By Datuk Hafarizam Harun, UMNO Legal Adviser
1. Office of the Speaker – In England
1.1 In Erskine May’s Parliamentary Practice, 23rd Edition, at page 220 the chief characteristics attaching to the office of Speaker in the House of Commons are authority and impartiality.
Further, his authority is symbolized by the Royal Mace borne before him when entering and leaving the chamber at the beginning and end of a sitting and in debate, all speeches are addressed to him and he calls upon Members to speak-a choice which is not open to dispute.
1.2 Confidence in the impartiality of the Speaker is an indispensable condition of the successful working of procedure.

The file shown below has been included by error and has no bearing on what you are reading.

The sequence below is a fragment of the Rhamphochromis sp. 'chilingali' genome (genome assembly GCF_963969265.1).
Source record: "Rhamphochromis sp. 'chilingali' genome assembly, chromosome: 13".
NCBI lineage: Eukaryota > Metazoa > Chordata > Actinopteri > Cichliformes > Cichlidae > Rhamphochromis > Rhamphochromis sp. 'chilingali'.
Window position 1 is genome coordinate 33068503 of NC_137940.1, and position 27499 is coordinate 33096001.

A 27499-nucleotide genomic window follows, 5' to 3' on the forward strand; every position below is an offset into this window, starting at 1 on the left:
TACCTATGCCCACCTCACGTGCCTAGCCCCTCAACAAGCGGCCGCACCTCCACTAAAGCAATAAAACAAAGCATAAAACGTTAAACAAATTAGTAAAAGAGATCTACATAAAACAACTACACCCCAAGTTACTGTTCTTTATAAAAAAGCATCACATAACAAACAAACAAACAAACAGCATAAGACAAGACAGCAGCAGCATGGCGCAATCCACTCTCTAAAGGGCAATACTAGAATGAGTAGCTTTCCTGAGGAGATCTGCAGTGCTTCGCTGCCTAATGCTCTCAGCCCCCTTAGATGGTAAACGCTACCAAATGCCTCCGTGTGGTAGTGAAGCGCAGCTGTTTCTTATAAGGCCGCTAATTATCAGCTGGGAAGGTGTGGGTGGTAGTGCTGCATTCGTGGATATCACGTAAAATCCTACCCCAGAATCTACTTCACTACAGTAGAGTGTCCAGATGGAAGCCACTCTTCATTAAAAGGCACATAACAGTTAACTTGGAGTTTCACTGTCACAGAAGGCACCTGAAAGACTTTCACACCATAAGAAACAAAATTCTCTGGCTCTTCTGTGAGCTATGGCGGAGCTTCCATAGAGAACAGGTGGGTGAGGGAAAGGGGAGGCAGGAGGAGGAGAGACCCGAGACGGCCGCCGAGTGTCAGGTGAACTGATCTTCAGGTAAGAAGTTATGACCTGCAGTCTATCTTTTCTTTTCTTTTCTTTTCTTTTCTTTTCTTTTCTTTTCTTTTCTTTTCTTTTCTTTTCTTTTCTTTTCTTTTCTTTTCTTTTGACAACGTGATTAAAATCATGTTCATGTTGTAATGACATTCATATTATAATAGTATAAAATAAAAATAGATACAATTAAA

He takes no part in debate either in the House or in committee and votes only when the voices are equal, and then in accordance with rules which preclude an expression of opinion upon the merits of a question.
Thus, that is why in England, at general election he stands as ‘the Speaker seeking re-election’, since he belongs to no party.
1.3 In the House of Commons, the Speaker’s functions fall into three main categories.
Firstly, the Speaker is the spokesman or representative of the House in its relations with the Crown, the House of Lords and other authorities and persons outside Parliament.
Secondly, he presides over debates of the House of Commons and enforces the observance of all rules for preserving order in its proceedings.
Finally, he has administrative responsibilities, including chairing the House of Commons Commission, advisory panel on allowances.
2. Office of the Speaker – In Perak